Q. How do I know that I have a vocation?
A. A vocation to the priesthood is simply God’s will that you become a priest. The problem arises in knowing God’s will for you in this life. Vocations do not usually happen by visions or interior voices, but rather by signs — signs in your character, piety, and inclinations that the Holy Ghost is moving you to the priesthood. These are the ordinary signs of vocation:
A genuine and constant inclination of mind to serve God as a priest. You feel attracted to the life the priest, and to ecclesiastical things. You might be interested in the liturgy, sacred dogma, or missionary work. There is something about the priesthood that draws you.
A genuine desire to promote the glory of God and of His Church, and the salvation of souls. This is the real work of the priest, and at times demands great sacrifices. This is the only true motive of becoming a priest. It would be wrong to become a priest for the wrong motive, for example, because people would have great respect for you.
A good moral life. One of the signs of not having a vocation is the inability to stay out of mortal sin for a long time. But this requirement does not mean you must be a saint to consider the priesthood; it simply means that you must be serious about your spiritual life, that you frequent the sacraments often, avoid occasions of sin, and lead an upright life.
Piety. The life of a priest is a life of prayer, and part of a vocation to the priesthood is an inclination to prayer - liturgical prayer and private prayer.
Emotional stability. The priest must be a father to all, and must bear the problems of all, and cannot himself be burdened with emotional and psychological problems.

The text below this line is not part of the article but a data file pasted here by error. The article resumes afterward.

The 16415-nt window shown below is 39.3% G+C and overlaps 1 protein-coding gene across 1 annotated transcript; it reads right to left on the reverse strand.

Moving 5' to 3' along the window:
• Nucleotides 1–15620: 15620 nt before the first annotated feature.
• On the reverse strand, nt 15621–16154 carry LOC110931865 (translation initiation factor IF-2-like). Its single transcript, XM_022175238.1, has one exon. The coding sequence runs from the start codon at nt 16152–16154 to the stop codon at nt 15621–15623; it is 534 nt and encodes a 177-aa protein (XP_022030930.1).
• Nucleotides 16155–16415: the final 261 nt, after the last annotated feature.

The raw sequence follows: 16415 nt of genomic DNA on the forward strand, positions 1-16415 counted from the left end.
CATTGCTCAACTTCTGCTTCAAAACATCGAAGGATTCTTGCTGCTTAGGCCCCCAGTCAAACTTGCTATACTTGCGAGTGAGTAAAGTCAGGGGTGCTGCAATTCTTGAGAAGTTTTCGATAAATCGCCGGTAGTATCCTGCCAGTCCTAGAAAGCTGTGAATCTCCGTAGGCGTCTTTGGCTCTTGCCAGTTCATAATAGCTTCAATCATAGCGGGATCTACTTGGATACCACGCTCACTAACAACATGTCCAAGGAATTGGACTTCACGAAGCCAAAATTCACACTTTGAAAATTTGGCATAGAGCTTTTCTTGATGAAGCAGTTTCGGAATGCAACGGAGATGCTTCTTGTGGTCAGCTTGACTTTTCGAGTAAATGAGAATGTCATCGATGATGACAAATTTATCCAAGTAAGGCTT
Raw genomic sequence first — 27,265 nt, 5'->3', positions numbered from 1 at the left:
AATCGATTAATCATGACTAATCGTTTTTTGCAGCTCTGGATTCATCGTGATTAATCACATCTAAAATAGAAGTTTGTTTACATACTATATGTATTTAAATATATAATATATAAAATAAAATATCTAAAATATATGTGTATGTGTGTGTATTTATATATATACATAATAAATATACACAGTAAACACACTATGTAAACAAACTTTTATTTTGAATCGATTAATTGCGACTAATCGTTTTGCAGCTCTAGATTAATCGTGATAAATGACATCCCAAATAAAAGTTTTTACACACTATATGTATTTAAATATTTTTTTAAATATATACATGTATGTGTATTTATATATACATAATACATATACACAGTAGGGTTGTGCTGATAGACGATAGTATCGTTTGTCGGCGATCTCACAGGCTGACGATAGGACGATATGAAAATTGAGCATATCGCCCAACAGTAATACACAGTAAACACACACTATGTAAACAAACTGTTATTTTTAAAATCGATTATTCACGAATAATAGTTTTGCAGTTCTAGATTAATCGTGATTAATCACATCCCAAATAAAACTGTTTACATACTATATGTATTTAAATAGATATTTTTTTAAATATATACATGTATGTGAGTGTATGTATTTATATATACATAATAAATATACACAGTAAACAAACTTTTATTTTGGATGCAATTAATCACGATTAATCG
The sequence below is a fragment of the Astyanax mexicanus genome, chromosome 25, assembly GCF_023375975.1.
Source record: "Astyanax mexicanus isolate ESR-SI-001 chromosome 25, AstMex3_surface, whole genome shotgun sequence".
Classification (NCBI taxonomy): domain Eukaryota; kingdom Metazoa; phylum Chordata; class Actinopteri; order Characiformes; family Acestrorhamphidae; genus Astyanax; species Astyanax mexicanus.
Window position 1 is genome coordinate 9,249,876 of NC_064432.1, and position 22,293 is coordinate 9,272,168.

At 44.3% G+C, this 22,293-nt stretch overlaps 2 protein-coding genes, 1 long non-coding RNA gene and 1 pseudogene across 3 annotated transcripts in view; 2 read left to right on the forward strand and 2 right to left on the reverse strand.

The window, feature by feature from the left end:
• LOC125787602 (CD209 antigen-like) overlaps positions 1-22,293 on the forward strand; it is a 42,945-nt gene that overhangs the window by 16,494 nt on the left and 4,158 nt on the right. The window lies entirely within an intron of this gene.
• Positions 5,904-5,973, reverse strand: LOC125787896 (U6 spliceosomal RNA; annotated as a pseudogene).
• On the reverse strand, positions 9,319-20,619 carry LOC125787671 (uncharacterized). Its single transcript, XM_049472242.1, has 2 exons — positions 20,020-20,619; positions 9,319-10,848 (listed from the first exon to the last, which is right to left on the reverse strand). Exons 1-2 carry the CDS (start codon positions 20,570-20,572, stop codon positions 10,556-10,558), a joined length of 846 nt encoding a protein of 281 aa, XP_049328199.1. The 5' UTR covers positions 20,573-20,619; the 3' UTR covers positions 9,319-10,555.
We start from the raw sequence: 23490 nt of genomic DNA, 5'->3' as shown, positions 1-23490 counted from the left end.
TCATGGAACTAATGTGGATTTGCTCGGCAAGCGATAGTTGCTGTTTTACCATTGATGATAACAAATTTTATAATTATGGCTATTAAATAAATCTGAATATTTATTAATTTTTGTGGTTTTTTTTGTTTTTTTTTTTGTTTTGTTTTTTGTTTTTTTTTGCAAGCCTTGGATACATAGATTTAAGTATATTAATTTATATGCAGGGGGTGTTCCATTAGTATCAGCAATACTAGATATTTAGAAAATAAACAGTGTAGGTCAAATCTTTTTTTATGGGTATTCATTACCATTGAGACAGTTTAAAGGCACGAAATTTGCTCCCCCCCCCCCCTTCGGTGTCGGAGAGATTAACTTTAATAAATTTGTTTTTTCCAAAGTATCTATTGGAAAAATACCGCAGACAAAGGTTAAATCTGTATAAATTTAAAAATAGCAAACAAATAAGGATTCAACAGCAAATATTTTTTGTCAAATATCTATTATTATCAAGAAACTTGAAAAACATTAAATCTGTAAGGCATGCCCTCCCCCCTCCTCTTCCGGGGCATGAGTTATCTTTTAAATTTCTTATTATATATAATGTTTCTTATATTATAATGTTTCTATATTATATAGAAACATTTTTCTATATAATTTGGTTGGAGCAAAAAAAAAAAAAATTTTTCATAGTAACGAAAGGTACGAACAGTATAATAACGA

At least average intelligence. The priest must faithfully transmit Catholic doctrine to the faithful, and accurately diagnose their sins in the confessional. Hence he must have at least average intellectual ability to pass his seminary courses.
Good physical health. The priest must be in good physical condition in order to carry out his work. Those who suffer from chronic illnesses or who are handicapped cannot enter the priesthood.
Q. What if I am in doubt about my vocation?
A. You should go to a good priest whom you know and ask him what he thinks. Ask him to be your regular confessor, and acquaint him candidly with all of your weaknesses and temptations, as well as your strengths and gifts, and trust him to counsel you. Even more importantly, pray fervently and perseveringly to God that you be enlightened in this matter.
Q. Shouldn’t I wait to go to the seminary until I’m older or have graduated from college?
A. Absolutely not. A vocation is frequently lost by delay. Four years of college will give you only distractions, heavy debts to pay, temptations, and courses that will not get you any closer to the priesthood. Better to heed the call as soon as you hear it. Remember, too, that the seminary is where a young man tests his vocation by living the clerical life. Whether or not you truly have a vocation will become clear after some time in the seminary.